I am like shaken soda can,
I’ll burst in an explosion
to rival Pompeii
but when my carbon dioxide fizzles out
you’ll hardly notice I was there at all.

This is love

There are many different kinds of love.

I didn’t know that when I was young.

When I was little love was
man and woman,
scattered rose petals,
cartoon floating hearts that pulsed
and doubled, tripled in size,
a swell of music
and wind-swept kisses.

It was something magic and private
and although I could see it there in the movies
or on TV
it was a mystery I couldn’t get inside.

I was scared to get married,
and I knew I would get married,
because I got shaky thinking about having to kiss a boy
actually kiss,
lips touching lips,
in front of a crowd full of people,
the strangeness and the scandal and spotlight of it.

Groping a stranger in the packed concrete patio
of a decaying frat house
the memory strikes me
and I laugh
to think that love seemed something
so personal and concrete.

Love is intangible.
Love is only theory
like gravity
The Big Bang,
like God.

We think it’s there
but we can’t touch it or see it or kiss it
only the vessels it had been poured into;

shaggy-haired boy with the crooked smile and bad news written all over his v-neck and skinny jeans,
mother who brings the cookies out of their hiding place when she finds out you’ve had your heart broken for the very first time,
friend who knows you were wrong but believes you when you say it felt right.

Now I can tell there’s a love in
“Miss you,”
in “can’t wait to see you,”
in “get out,”
in hellos and goodbyes in all their loud and hidden forms,
there’s a love in one night stand
and in that poisonous boy
whose jaws you leapt into just to get close,
whose venom, years later, you’re still trying to suck back out.

There’s love
and like everything in life
it’s not always pure or good.

It’s not apple
it’s orange,
encased in layers
and broken in segments
which vary in size and in sweetness.

You can weigh it in your hand
and tear away the pith
but you still won’t be sure what you’re getting
until you take a bite.

I’ve tasted my fair share of fruit —
soured love,
pickled love,
pitted love,
saccharine love that hung on my tongue long after it was wanted,
love just greening
and love long past its expiration date.

I watched
my fair share
of homogeneous true love’s kisses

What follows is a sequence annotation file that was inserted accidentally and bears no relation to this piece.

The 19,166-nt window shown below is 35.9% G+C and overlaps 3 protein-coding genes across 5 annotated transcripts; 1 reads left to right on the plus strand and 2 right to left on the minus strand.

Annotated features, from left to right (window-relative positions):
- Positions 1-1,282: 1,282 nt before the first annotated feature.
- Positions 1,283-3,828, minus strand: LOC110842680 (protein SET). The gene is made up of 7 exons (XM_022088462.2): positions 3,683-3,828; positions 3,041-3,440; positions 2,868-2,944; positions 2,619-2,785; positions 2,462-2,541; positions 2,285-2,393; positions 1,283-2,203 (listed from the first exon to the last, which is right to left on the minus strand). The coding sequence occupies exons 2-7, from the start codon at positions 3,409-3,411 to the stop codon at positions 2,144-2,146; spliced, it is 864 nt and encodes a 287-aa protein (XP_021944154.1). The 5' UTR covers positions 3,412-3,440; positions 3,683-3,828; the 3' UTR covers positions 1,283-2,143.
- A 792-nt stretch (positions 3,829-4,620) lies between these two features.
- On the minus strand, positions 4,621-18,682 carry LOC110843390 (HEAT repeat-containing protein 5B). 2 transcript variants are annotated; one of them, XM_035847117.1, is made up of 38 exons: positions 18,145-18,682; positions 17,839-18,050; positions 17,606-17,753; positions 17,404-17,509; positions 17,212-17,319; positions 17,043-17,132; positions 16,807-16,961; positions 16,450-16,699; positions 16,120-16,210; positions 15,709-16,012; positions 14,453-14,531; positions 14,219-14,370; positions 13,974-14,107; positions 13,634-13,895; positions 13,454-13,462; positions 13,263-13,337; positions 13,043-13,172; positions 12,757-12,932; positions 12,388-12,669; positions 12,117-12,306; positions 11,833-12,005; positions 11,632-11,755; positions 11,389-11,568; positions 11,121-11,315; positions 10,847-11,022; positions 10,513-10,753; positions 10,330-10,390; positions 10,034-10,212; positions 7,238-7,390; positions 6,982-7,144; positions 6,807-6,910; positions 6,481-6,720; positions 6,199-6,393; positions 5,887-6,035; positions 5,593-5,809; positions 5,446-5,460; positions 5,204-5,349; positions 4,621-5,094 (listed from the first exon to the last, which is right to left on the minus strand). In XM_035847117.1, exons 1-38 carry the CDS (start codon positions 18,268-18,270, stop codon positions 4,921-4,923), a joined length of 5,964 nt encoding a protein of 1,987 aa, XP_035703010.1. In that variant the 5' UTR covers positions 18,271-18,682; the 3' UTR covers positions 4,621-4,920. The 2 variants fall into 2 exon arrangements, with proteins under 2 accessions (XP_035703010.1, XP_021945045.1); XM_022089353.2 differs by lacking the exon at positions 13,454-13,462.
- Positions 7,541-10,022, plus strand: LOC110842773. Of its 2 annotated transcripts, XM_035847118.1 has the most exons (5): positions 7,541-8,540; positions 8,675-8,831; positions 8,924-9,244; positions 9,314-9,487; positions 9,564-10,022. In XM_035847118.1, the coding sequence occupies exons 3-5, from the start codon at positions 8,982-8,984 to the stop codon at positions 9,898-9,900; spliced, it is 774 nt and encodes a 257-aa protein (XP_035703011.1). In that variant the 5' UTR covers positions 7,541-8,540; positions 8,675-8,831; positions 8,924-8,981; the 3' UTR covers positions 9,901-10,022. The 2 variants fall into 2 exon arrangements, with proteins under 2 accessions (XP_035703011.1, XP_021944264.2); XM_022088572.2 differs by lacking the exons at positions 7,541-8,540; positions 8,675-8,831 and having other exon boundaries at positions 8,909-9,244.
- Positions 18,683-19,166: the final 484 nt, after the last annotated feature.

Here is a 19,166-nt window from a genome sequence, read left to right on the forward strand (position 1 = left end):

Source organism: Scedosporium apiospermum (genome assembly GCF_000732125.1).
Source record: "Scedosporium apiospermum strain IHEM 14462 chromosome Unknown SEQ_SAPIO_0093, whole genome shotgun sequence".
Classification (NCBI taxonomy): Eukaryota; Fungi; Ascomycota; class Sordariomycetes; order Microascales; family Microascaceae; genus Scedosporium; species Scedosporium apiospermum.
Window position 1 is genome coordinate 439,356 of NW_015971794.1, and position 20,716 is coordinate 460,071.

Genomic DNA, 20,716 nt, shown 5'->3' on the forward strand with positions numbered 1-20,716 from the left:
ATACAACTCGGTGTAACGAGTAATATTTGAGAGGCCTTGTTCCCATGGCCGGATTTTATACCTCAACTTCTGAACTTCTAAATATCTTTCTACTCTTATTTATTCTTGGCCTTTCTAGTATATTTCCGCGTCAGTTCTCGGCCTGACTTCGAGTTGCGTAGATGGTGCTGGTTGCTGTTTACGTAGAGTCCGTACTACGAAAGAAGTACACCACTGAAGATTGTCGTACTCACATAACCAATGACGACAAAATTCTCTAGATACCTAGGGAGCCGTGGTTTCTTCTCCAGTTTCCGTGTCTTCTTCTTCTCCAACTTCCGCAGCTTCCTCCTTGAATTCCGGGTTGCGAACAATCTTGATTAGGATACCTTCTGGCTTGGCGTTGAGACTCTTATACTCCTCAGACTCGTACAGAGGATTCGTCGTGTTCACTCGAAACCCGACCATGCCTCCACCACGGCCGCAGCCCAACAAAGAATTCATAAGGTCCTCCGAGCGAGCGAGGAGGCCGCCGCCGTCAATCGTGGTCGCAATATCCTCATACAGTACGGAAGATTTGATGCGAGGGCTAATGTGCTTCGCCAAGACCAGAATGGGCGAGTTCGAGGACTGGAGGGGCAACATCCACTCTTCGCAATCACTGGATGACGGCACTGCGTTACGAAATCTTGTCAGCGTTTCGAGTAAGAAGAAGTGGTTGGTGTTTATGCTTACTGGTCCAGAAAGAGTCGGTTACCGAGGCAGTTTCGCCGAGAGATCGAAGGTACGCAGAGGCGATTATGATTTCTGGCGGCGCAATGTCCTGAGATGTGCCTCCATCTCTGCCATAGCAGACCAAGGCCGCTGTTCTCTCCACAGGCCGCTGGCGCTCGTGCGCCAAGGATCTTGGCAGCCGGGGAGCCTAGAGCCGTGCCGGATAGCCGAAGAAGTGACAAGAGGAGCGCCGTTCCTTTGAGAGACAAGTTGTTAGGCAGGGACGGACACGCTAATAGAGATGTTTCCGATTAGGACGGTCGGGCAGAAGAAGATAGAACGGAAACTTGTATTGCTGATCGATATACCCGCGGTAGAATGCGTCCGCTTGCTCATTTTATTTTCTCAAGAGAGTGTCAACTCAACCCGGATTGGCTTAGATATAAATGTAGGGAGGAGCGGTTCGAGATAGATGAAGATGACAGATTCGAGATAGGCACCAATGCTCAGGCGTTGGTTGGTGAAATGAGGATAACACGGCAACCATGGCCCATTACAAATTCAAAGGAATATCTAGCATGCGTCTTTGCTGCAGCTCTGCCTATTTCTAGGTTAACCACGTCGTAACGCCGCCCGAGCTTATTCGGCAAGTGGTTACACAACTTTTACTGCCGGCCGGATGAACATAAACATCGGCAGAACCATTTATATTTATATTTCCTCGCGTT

and while they write it over and over
like it’s the only story they know,
I know that there
are different kinds of love.

Glass World

Careful darling,
step light.
You’re walking on a sea of things easily broken;
china pavement and colored sugar glass.
The slightest bit of pressure and it might all fall away.

When you hum here
the ground picks up the vibrations
and the louder your song
the more violently everything shakes
beneath carefully-placed toes.

What lives beneath those lucent panels,
swims in those hurried currents.
From what direction comes the wind
that hurls itself at your back
screaming, “Go, go,”
as you peer over at what might as soon become a ledge
as your next landing place.

It’s a quiet world.
The rain needs only drop once
and the echo resounds
like a thousand storms.
The clouds are made of thin stuff
which is for the best
since every shiver of a breeze
or particle of snow
wears away so slightly
at a paper-thin floor,
held together with resin
and sheer force of will.

Don’t let it break,

don’t let it break,

don’t let yourself careen into that pool below
of unknown substance
if it even is a pool
and not a sheer drop,
nothing but air
for miles and miles down.

Love in the Wild

Can’t we be
as eagles or gibbons or barn owls,
who latch on to one another and stay.

Can’t we lock eyes
and from the patterns of one another’s retina
find all the raw materials one might need
to build a happy home.

Can’t we fight
and then slink away
to hunt and gather
and when we return to the
we can drop a mouse at our love’s feet,
our token of affection,
all our poisonous words
dissolved into its
soft skin and still, fragile heart.

Can’t we live
in gentle contentedness,
in steadiness,
venturing out time and again
but returning always
to a place where nothing changes
and neither truly leaves.

Little Red

Every Red Riding Hood has her wolf.
It waits in the shadowed crooks of a well-worn path,
breathing secrets from curled lips,
and promising excitements
from beneath hooded eyes
and charming, fanged smiles.

You may wear whatever apparel you choose;
dresses, mittens, blazers, hoop earrings;
and your wolf will still find you,
honeyed voice sewing promises
out of thin air.

Listen to it,
to the lilting, razor-edged voice
that draws and repels.
Be seduced by a chorus of what-ifs and the unseen.
Leave this trodden ground
which has been stepped across so many times
that the grass no longer grows here.

Step off a path
forged of monotony.
Explore a world
rife with treachery and with beauty
and with shadowy patches of dark
and bright canopy-breaks of sunlight,
of chase and flight
and fleeting moments of tangible silence.

Let your wolf shed the villainous coat
it’s been made to wear in your winter;
let him be made new for spring.

A wolf is well-versed in the ways of this world,
A guide to it’s secret cracks
and hidden troves,
blackest pits
and rolling valleys.

Only arm yourself,
for a wild creature’s never truly tamed.
Only sharpen your senses,
only take up keenness and caution
to defend against idly snapping teeth
and crooked claws.
Adopt strength and a discerning eye
with which to block heavy blows
and violent shocks
you may not see coming.

Fear it as a weapon,
love it as a friend.
Allow it in its own musky way
to show you things you’ve never seen,
things wondrous and lovely,
twisted and terrible.
Keep your wolf at arm’s length
as it details for you a sprawling map
that was, til now, hazy and unclear.

You may slay your wolf
with a well-placed knife,
with a bubbling of apathy
and deadened curiosity.
You might leave it dying
on the roadside
in blood-matted fur
and shallow breaths.

You may be safe.
Sidle to grandmother’s house
and again back home.
Wander the same path,
follow the same footsteps,
for a lifetime’s worth of
precious, transient time.

Notice the trees,
their blossoms in the distance
and the willowy nature of their trunks,
but don’t dare to step out of track;
lest anything changes,
lest you be changed,
lest you grow and learn
and become wounded and hurt
and then perhaps not healed but certainly made whole,
be not found
but become spectacularly and beautifully lost
in such a gruesome,
and breathing